Hot answers tagged zfs
Ok so it turns out this is a bug with the bxe driver in FreeBSD 10.0-Release specifically The bxe(4) driver can cause packet corruption when TSO (TCP Segmentation Offload) feature is enabled. This feature is enabled by default and can be disabled by using a -tso parameter of ifconfig(8). It can be specified in rc.conf(5) like the following: ...
Ok, never mind what I said in my other answer. You won't be able to boot into single-user mode if you are having problems with ZFS partitions anyway. What's funny is after I posted my answer, I had a problem with power again and I couldn't boot into my system, just like your problem. So here is what I did to get back in. I used a FreeBSD 10.0-RELEASE Live ...
It's better to use whole-disks with ZFS, when possible. There's no need to partition in your use case.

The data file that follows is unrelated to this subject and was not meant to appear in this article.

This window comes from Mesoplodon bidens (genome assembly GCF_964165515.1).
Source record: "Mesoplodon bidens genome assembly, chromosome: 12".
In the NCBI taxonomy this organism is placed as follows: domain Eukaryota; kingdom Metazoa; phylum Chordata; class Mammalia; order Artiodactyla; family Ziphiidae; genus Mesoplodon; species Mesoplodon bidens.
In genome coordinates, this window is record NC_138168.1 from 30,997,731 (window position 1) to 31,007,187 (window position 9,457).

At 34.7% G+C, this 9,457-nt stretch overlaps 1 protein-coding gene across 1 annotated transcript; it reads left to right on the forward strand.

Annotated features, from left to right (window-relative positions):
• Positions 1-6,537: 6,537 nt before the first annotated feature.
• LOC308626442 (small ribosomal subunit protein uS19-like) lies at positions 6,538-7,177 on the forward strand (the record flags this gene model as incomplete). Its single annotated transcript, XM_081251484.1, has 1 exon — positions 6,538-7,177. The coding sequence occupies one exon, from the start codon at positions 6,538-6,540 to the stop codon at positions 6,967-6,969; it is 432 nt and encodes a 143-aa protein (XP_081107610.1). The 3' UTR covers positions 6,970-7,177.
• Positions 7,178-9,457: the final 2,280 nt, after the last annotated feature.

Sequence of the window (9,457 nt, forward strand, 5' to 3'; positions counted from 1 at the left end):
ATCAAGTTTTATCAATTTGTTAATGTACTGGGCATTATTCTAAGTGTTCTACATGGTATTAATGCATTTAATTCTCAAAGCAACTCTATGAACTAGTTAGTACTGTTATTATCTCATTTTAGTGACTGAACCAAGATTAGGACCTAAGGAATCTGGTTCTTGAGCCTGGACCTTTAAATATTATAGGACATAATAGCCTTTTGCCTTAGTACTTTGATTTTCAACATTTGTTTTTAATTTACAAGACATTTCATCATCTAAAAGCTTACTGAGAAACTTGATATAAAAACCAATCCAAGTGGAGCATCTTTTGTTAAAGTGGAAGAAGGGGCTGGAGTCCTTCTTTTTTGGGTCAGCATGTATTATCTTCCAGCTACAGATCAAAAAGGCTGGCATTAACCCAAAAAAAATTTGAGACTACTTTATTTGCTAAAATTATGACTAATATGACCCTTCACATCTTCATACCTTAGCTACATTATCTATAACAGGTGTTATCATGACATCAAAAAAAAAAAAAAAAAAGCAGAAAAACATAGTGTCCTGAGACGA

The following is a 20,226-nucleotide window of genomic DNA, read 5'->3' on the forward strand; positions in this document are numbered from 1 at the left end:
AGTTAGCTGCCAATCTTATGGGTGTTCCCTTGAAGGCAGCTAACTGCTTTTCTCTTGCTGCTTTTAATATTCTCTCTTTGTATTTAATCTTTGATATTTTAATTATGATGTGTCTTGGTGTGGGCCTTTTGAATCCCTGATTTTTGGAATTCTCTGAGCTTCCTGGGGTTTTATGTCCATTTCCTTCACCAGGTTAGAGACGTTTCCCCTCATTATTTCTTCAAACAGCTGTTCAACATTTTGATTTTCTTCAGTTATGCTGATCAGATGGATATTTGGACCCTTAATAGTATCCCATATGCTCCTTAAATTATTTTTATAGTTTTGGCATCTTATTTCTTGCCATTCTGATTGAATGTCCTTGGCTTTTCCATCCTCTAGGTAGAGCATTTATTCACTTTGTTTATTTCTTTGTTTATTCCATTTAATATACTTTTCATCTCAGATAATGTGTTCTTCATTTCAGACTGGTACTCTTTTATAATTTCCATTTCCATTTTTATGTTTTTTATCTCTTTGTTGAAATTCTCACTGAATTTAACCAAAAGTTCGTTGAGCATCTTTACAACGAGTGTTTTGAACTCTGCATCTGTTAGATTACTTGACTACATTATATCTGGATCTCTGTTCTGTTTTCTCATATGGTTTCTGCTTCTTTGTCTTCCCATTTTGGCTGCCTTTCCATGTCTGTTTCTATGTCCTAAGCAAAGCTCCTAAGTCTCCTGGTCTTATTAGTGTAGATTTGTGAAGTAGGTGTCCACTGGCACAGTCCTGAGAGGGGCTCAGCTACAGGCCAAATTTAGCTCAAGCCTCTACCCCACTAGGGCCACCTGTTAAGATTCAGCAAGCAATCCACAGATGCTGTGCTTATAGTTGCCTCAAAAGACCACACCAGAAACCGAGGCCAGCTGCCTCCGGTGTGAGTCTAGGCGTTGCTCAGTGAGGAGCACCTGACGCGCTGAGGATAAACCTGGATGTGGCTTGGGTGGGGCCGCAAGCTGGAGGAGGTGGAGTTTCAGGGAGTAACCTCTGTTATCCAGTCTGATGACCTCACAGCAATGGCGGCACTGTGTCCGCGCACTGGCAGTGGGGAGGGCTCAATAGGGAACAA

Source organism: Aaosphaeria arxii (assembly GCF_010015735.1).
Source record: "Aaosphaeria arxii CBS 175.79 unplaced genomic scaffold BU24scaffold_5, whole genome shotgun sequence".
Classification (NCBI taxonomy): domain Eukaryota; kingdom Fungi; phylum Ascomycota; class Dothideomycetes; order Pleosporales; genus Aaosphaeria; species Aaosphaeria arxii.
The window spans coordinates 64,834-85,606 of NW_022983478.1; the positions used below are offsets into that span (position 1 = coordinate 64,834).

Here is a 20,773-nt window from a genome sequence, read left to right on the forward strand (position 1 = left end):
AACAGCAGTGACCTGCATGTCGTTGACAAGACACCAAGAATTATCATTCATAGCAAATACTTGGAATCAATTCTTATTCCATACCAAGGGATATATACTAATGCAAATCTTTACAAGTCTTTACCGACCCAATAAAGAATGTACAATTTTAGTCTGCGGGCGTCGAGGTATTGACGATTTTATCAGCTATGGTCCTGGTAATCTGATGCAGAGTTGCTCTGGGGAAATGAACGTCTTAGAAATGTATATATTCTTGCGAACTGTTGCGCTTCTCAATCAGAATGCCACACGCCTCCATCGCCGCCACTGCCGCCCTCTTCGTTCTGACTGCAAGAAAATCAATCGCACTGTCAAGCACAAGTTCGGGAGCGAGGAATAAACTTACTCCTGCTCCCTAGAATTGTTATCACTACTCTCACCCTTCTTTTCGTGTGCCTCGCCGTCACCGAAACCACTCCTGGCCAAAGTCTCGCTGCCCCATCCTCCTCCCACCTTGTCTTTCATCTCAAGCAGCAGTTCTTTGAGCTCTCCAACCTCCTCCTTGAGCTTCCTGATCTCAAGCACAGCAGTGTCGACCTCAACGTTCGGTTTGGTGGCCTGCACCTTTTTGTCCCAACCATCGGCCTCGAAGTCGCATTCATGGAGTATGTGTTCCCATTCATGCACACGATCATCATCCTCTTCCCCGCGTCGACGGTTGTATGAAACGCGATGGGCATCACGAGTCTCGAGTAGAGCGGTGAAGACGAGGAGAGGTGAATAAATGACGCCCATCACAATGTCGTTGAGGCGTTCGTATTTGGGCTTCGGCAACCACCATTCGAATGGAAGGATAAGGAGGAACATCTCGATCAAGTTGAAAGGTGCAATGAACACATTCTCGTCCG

try with: zpool import -nfF rpool if you don't see any critical error, try to use the previous command without n option zpool import -fF rpool
Ok, so this is definitely due to my inexperience with ZFS. Unlike a traditional file system where you can reference a particular partition from any context, ZFS seems to retain the exact information used to reference the data location no matter where it is loaded from. For example, I created the zpool and referenced the device by from OSX by "/dev/disk0s6" ...
Looks to me more like a net-snmp problem. More specifically, a 32 bit limit in the MIB. Look for some details in http://sourceforge.net/p/net-snmp/patches/959/. There are a few other pages relating to this problem, easily googled. I have a similar graph problem with a server running ext4, with a 12TB disk (used for Bacula backups). Still searching for a ...
iozone will operate in the current directory by default. If you wish to test your ZFS pool, change directories to the relevant directory containing the pol or child filesystems, then execute iozone.
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